A known voltage clamp circuit may be realized with an NPN transistor having an emitter coupled to the vulnerable N-epi region, and a base coupled to the anode of a diode. A voltage, typically ground potential, is applied to the cathodeof the diode. The collector and base of the NPN transistor are coupled to the input and utput of a PNP current mirror circuit respectively forming a feedback loop from the collector to the base of the NPN transistor. Ideally, the NPN transistor turns on when the magnitude of the voltage applied to its emitter passes through ground potential in the negative direction. The voltage clamp circuit then sources a current of appropriate magnitude to the external voltage supply which is coupled to the emitter of the NPN transistor to limit the applied voltage to approximately ground potential thereby protecting the N-epi region as described above.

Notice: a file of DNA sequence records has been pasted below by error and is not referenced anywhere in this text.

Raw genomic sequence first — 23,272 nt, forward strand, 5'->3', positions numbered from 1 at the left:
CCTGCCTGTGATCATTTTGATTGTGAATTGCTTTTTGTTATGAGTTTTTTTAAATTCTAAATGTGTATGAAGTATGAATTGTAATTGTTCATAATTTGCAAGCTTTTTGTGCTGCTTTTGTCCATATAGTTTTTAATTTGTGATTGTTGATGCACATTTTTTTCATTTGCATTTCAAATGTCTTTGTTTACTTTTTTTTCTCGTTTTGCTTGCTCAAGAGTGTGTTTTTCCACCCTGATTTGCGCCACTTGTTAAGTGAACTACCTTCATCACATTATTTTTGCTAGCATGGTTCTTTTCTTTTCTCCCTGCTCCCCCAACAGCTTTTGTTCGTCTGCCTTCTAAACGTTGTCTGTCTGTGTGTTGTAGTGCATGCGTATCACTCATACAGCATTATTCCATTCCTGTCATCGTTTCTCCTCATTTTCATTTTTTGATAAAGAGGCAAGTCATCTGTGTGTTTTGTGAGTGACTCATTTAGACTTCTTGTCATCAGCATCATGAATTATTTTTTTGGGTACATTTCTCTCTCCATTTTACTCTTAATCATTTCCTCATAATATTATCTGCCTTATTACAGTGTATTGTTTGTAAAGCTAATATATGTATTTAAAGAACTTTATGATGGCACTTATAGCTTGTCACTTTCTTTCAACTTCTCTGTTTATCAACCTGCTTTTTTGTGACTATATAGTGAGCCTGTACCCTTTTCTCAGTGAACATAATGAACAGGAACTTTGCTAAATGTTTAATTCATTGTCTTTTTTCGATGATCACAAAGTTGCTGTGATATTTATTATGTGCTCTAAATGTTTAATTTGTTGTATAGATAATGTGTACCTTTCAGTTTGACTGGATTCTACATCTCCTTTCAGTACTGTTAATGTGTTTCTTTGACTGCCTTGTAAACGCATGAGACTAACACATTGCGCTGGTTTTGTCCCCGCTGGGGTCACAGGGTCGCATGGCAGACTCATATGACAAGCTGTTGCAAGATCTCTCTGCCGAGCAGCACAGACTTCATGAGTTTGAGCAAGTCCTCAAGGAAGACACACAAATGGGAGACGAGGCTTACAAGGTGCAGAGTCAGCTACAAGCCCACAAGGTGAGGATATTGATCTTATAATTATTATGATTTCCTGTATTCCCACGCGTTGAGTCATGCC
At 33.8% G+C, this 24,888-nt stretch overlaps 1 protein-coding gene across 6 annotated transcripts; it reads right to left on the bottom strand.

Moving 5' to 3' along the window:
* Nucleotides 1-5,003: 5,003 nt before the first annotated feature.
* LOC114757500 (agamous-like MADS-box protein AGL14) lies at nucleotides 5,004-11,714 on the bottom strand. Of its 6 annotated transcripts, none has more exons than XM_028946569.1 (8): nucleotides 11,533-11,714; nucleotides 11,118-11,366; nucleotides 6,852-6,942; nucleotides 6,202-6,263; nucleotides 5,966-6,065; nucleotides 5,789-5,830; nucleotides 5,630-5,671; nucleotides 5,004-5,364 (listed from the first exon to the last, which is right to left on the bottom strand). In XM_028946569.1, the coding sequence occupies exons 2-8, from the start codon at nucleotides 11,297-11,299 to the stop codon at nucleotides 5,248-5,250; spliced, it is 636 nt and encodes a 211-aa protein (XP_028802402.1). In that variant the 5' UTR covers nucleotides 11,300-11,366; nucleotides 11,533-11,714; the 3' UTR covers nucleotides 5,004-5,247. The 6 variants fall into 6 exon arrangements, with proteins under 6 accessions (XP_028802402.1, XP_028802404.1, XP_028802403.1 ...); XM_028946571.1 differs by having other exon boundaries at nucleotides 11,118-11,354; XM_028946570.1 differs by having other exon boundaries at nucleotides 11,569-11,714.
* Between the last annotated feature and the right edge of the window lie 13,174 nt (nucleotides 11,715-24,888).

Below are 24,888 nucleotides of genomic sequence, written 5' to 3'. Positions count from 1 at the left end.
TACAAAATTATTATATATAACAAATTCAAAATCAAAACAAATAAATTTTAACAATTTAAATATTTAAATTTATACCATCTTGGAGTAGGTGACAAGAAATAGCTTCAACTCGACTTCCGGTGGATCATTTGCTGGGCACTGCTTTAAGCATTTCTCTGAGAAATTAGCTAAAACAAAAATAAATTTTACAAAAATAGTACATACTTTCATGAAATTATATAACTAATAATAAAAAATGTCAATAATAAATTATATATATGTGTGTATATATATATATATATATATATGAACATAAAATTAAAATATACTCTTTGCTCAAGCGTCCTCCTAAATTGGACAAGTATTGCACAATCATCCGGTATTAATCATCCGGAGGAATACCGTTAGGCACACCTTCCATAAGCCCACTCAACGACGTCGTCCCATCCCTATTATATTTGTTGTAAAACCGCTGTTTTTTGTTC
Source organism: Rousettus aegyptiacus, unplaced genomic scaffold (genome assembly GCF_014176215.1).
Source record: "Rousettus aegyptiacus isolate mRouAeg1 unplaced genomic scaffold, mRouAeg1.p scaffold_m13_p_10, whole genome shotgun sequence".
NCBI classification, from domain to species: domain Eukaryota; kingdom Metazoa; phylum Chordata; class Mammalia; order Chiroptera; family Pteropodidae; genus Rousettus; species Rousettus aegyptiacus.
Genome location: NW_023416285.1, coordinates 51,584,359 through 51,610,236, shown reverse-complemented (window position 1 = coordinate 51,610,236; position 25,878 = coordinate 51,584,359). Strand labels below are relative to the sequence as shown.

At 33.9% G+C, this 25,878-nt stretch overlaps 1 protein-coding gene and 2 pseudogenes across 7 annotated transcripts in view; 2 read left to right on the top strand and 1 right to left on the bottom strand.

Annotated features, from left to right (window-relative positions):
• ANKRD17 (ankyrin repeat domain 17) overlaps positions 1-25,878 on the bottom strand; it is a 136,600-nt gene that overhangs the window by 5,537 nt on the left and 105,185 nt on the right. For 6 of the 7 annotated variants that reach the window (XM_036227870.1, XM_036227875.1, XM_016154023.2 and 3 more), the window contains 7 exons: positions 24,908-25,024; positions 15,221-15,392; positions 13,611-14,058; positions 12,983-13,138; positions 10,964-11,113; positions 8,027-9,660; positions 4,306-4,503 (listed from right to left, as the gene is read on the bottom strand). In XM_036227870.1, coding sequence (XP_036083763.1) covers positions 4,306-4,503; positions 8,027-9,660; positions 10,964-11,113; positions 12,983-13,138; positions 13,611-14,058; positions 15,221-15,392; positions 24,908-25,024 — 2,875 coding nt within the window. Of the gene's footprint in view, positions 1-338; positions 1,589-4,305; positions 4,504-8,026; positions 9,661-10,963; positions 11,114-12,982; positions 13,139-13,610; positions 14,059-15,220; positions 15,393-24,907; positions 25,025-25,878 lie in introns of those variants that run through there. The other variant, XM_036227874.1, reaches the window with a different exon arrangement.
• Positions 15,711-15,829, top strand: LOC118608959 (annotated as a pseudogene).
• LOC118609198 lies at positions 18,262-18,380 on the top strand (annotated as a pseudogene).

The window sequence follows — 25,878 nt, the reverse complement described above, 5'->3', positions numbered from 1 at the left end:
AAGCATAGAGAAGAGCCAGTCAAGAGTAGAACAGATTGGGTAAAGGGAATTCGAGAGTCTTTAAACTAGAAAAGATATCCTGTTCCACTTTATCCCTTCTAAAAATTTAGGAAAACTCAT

It is not uncommon during normal operation for the magnitude of the externally applied voltage to be equal to ground potential, thus it would be undesirable to turn on the voltage clamp circuit and source current to the external voltage supply under this condition. Although the aforedescribed voltage clamp circuit can achieve a below ground clamping threshold by applying a negative voltage to the cathode of the diode, such negative power supplies are not readily available in many circumstances including automotive applications. Another problem with the known voltage clamp circuit is the inherent slow transient response of the PNP current mirror feedback loop. Should the slew rate of the external voltage supply exceed the loop response time of the PNP current mirror, the reaction of the NPN transistor would lag the external voltage supply which could allow the voltage applied to the N-epi region to exceed the cutin potential thereby forward biasing the N-epi diode and injecting electrons into the P-substrate.